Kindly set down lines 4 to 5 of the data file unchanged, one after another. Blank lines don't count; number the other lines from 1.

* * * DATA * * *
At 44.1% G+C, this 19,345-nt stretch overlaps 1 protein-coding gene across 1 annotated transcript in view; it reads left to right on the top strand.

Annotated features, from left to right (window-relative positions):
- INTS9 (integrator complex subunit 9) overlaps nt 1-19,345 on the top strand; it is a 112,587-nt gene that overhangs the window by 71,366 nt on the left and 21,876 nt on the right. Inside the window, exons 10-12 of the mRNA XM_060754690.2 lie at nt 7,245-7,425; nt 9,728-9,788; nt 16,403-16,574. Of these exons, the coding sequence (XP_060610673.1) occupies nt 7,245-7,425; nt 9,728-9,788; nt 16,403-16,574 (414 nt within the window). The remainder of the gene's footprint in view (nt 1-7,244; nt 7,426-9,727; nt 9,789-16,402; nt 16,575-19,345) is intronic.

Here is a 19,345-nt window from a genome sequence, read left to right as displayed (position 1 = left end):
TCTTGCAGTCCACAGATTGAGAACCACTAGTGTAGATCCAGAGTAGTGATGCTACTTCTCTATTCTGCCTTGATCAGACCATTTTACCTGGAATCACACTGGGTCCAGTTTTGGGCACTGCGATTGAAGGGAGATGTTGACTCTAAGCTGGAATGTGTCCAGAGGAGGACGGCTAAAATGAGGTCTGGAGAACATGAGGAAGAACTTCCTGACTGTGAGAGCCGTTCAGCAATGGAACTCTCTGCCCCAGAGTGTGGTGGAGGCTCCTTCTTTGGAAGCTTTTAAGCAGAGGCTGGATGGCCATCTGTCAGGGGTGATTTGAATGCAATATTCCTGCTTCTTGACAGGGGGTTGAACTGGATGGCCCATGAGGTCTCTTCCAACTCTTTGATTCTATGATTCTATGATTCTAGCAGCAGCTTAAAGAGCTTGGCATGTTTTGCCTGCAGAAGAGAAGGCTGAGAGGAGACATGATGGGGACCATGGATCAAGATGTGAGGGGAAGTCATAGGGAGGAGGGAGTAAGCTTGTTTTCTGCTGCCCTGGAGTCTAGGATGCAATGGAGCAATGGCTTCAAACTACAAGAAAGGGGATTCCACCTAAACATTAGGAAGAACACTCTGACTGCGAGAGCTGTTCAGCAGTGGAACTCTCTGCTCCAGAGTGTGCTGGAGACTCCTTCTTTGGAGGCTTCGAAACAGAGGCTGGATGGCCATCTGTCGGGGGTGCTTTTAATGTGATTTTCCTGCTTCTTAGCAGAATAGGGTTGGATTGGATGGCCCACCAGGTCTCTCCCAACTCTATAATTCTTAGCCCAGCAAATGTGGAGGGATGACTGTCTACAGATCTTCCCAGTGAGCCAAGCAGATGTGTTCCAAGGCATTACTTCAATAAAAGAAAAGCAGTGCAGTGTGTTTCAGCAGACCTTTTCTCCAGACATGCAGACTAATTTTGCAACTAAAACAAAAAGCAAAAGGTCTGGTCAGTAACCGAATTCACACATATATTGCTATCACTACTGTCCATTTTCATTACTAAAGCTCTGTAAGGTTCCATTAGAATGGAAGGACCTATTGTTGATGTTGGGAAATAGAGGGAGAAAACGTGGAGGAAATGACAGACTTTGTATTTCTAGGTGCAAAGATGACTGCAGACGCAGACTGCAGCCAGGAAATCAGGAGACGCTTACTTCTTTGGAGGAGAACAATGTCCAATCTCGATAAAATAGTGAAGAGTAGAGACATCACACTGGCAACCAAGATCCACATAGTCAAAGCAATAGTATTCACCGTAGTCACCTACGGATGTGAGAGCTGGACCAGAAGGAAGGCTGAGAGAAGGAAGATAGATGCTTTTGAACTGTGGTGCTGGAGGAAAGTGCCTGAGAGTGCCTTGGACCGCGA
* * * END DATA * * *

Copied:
Here is a 19,345-nt window from a genome sequence, read left to right as displayed (position 1 = left end):
TCTTGCAGTCCACAGATTGAGAACCACTAGTGTAGATCCAGAGTAGTGATGCTACTTCTCTATTCTGCCTTGATCAGACCATTTTACCTGGAATCACACTGGGTCCAGTTTTGGGCACTGCGATTGAAGGGAGATGTTGACTCTAAGCTGGAATGTGTCCAGAGGAGGACGGCTAAAATGAGGTCTGGAGAACATGAGGAAGAACTTCCTGACTGTGAGAGCCGTTCAGCAATGGAACTCTCTGCCCCAGAGTGTGGTGGAGGCTCCTTCTTTGGAAGCTTTTAAGCAGAGGCTGGATGGCCATCTGTCAGGGGTGATTTGAATGCAATATTCCTGCTTCTTGACAGGGGGTTGAACTGGATGGCCCATGAGGTCTCTTCCAACTCTTTGATTCTATGATTCTATGATTCTAGCAGCAGCTTAAAGAGCTTGGCATGTTTTGCCTGCAGAAGAGAAGGCTGAGAGGAGACATGATGGGGACCATGGATCAAGATGTGAGGGGAAGTCATAGGGAGGAGGGAGTAAGCTTGTTTTCTGCTGCCCTGGAGTCTAGGATGCAATGGAGCAATGGCTTCAAACTACAAGAAAGGGGATTCCACCTAAACATTAGGAAGAACACTCTGACTGCGAGAGCTGTTCAGCAGTGGAACTCTCTGCTCCAGAGTGTGCTGGAGACTCCTTCTTTGGAGGCTTCGAAACAGAGGCTGGATGGCCATCTGTCGGGGGTGCTTTTAATGTGATTTTCCTGCTTCTTAGCAGAATAGGGTTGGATTGGATGGCCCACCAGGTCTCTCCCAACTCTATAATTCTTAGCCCAGCAAATGTGGAGGGATGACTGTCTACAGATCTTCCCAGTGAGCCAAGCAGATGTGTTCCAAGGCATTACTTCAATAAAAGAAAAGCAGTGCAGTGTGTTTCAGCAGACCTTTTCTCCAGACATGCAGACTAATTTTGCAACTAAAACAAAAAGCAAAAGGTCTGGTCAGTAACCGAATTCACACATATATTGCTATCACTACTGTCCATTTTCATTACTAAAGCTCTGTAAGGTTCCATTAGAATGGAAGGACCTATTGTTGATGTTGGGAAATAGAGGGAGAAAACGTGGAGGAAATGACAGACTTTGTATTTCTAGGTGCAAAGATGACTGCAGACGCAGACTGCAGCCAGGAAATCAGGAGACGCTTACTTCTTTGGAGGAGAACAATGTCCAATCTCGATAAAATAGTGAAGAGTAGAGACATCACACTGGCAACCAAGATCCACATAGTCAAAGCAATAGTATTCACCGTAGTCACCTACGGATGTGAGAGCTGGACCAGAAGGAAGGCTGAGAGAAGGAAGATAGATGCTTTTGAACTGTGGTGCTGGAGGAAAGTGCCTGAGAGTGCCTTGGACCGCGA